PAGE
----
Pelvis Fractures - Pediatric

Topic updated on 08/24/16 9:36am
  • Epidemiology
    • incidence
      • uncommon, only 1-2% of all pediatric fractures
    • demographics
      • avulsion injuries almost exclusively in adolescent patients
  • Pathophysiology
    • apophyseal avulsion
      • result of low energy trauma
      • avulsion injury occur from the disruption of tendon origin on the pelvis during "explosive" type activities (ie. jumping, sprinting)
        • ischial avulsion = hamstrings and adductors
        • ASIS avulsion = sartorius 
        • AIIS avulsion = rectus femoris 
        • iliac crest avulsion = abdominal muscles
    • pelvic ring/acetabular fractures
      • result of high energy trauma
        • often result from pedestrian vs MVA or rear seat passenger MVA
        • although rare, can be open
      • differences from adult pelvic ring injuries
        • higher incidence of lateral compression injuries than adults, who are more commonly AP compression injuries
        • higher rate of single bone pelvic fractures than adults due to increased bony plasticity and flexibility within SI joint/symphysis pubis
        • lower rate of hemmorhage secondary to
          • smaller vessels, which are more capable of vasoconstriction
          • injuries less commonly increase pelvic volume than in adult
  • Associated conditions
    • CNS and abdominal visceral injury
      • high rate (> 50%) in traumatic pelvic injuries, presumed secondary to higher energy required to create fracture
    • femoral head fractures/dislocations
      • associated with acetabular fractures 
    • GU injury
      • increased rate with Torode Type IV fractures
    • life threatening hemmorhage
  • Prognosis
    • complications are rare 
    • need for operative intervention increases after closure of triradiate carilage
 Tile Classification 
Type A  • Stable injuries (rotationally & vertically)
Type B  • Rotationally unstable
 • Vertically stable

Type C  • Unstable rotationally & vertically
Torode/Zieg Classification
Type 1  • Avulsion injuries
Type II  • Fractures of the iliac wing

Type III  • Fractures of the ring with no segmental instability
Type IV  • Fracture of the ring with segmental instability
  • History 
    • pediatric pelvic ring fractures often occur secondary to motor vehicle accidents or when a pedestrian is struck by a motor vehicle
    • pelvic avulsion injuries often occur during sporting activities such as sprinting, jumping or kicking
  • Physical exam
    • as in all trauma patients, initial evaluation should include ABC's followed by primary and secondary surveys
    • important to thoroughly complete a rectal/genitourinary evaluation in polytrauma patient
  • Radiographs 
    • recommended views
      • AP
      • judet (to evaluate the acetabulum),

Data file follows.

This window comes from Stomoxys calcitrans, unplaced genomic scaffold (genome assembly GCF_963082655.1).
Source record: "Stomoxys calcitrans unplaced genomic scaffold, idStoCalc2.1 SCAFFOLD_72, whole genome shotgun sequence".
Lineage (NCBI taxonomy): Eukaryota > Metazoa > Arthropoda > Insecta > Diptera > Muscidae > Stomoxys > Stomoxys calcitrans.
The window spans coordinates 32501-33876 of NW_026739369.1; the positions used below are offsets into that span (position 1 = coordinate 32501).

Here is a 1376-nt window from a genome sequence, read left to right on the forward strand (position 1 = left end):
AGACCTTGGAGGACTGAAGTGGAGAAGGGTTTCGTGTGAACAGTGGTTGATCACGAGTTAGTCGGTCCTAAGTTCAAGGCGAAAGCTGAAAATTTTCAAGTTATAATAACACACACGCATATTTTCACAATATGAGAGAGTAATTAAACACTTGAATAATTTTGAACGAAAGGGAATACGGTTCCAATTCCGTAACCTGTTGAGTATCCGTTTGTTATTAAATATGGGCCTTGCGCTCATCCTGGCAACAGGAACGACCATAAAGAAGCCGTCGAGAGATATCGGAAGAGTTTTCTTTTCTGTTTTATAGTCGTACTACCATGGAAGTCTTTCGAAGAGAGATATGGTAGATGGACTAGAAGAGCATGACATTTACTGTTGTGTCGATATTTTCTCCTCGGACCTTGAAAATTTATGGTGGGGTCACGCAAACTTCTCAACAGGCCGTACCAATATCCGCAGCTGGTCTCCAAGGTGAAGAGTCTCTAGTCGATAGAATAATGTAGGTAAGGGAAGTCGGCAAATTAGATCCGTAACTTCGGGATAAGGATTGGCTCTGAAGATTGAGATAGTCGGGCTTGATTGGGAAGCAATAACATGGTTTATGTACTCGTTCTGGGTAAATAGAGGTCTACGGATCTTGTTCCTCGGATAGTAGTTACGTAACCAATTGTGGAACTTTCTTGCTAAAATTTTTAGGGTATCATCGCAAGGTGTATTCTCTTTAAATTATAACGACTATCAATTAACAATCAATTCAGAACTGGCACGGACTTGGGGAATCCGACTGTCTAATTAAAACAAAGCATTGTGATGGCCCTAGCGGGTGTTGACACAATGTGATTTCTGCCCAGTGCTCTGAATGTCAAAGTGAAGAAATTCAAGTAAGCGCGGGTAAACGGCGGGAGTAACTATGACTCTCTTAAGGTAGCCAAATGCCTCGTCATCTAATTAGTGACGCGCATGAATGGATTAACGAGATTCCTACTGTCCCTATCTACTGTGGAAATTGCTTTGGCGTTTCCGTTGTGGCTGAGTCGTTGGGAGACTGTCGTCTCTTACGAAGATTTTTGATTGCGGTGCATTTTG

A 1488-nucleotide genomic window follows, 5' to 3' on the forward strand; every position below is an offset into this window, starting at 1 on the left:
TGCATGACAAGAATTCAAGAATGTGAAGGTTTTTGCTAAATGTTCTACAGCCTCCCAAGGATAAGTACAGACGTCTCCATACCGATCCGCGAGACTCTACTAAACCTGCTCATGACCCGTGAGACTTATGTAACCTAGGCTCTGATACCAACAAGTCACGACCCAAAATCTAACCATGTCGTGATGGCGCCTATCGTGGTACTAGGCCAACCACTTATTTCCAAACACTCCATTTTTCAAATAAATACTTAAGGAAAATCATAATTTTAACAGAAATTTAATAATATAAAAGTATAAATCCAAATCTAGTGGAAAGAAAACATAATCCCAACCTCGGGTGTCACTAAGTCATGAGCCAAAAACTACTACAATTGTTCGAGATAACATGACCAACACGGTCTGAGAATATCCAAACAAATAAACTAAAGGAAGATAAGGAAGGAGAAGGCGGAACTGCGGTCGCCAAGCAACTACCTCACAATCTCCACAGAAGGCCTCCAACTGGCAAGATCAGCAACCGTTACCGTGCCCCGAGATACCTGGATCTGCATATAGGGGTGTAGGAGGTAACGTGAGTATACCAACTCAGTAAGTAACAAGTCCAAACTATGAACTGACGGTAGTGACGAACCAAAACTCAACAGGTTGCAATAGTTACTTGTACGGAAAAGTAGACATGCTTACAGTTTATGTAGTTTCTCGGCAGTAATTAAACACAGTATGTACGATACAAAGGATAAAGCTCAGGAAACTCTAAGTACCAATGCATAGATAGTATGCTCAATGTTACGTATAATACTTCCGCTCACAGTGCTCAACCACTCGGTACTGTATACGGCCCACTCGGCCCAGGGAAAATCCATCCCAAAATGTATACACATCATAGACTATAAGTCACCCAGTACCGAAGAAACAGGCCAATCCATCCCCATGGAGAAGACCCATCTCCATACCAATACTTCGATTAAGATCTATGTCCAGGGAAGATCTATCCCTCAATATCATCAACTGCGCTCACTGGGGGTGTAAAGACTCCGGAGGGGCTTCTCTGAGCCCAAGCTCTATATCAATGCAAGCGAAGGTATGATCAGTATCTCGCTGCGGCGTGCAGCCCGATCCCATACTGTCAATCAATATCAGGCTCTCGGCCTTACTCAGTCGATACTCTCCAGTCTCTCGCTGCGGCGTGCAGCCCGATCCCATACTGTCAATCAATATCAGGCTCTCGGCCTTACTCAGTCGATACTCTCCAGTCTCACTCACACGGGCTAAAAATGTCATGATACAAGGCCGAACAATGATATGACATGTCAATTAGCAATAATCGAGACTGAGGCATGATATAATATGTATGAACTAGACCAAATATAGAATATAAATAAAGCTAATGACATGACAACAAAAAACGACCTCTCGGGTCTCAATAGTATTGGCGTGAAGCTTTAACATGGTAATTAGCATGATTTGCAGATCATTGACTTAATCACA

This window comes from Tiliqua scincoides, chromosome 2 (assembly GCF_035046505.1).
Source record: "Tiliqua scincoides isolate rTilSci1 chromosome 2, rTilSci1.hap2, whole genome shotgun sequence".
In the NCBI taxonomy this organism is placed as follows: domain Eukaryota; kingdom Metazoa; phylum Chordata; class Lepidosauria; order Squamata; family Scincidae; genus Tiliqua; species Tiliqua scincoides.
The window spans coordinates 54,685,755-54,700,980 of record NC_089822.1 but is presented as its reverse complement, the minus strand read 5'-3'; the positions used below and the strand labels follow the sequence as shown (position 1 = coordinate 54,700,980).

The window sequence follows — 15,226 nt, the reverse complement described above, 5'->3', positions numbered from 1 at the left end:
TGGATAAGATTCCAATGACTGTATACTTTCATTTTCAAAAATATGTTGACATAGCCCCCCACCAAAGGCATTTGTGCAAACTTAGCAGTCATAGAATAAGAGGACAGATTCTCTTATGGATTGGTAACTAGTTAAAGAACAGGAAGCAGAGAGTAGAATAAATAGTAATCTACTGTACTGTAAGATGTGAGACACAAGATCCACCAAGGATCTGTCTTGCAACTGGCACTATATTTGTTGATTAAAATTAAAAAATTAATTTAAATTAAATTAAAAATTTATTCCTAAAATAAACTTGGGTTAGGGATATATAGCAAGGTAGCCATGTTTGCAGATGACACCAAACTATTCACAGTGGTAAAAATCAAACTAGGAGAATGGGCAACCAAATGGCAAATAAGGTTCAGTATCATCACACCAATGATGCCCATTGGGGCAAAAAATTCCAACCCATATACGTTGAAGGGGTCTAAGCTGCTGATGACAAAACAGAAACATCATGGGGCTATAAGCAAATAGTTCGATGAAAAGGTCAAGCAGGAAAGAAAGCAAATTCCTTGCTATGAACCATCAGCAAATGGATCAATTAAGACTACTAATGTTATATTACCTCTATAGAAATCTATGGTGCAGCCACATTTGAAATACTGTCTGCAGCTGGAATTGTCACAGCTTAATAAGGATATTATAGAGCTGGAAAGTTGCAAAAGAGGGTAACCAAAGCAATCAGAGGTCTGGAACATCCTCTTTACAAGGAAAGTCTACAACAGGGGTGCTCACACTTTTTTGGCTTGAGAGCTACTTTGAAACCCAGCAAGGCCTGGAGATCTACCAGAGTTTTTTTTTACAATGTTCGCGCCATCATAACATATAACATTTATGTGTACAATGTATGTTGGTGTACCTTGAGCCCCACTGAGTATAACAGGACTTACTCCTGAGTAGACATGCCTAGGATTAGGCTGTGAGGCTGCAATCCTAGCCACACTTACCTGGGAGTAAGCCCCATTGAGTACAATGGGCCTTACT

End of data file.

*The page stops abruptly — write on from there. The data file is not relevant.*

• inlets/outlet (to evaluate the pelvic ring)
    • sensitivity
      • plain radiographs will miss ~50% of all pediatric pelvic fractures
  • CT 
    • indications
      • negative plain films with increased suspicion
      • preoperative evaluation
  • MRI
    • indications
      • occasionally required to detect apophyseal avulsion injuries
        • apophyseal avulsion injuries are usually easily detected and adequately imaged with plain radiographs
  • Nonoperative
    • protected weight bearing followed by therapy
      • indications
        • Type 1 Avulsion Injuries with < 2 cm displacement
        • Type II Iliac Wing Fractures with < 2 cm displacement
        • Type III pelvic ring without segmental instability and non-displaced acetabulum
      • technique
        • for Type I and II
          • protected weight bearing for 2-4 weeks
          • stretching and strengthening 4-8 weeks
          • return to sport and activity after 8 weeks and asymptomatic
        • Type III
          • weight bearing as tolerated for 6 weeks
    • bedrest
      • indications
        • Type IV pelvic ring with instability AND < 2 cm pelvic ring displacement 
  • Operative
    • ORIF
      • indications
        • Type 1 Avulsion Injuries with > 2-3 cm displacement
        • Type II Iliac Wing Fractures with > 2-3 cm displacement
        • Type III pelvic ring with displaced acetabular fractures > 2mm
        • Type IV pelvic ring with instability and > 2 cm pelvic ring displacement
    • temporizing external fixation followed by ORIF
      • indications
        • vertical shear with hemodynamic instability
  • Death
    • rare
    • most often occur in association with head or visceral injury
  • Pelvic fracture asociated hemmorhage
    • rare
    • see above under death
  • Premature closure of triradiate cartilge
    • treatment
      • excision of physeal bar 
  • Malunion/nonunion
    • rare
    • pelvic asymmetry of >1- 2 cm can lead risk of scoliosis, lower back pain, Trendelenberg gait, sacroiliac joint tenderness
  • Leg length discrepancy
  • Neurovascular injury
  • Heterotopic ossification 


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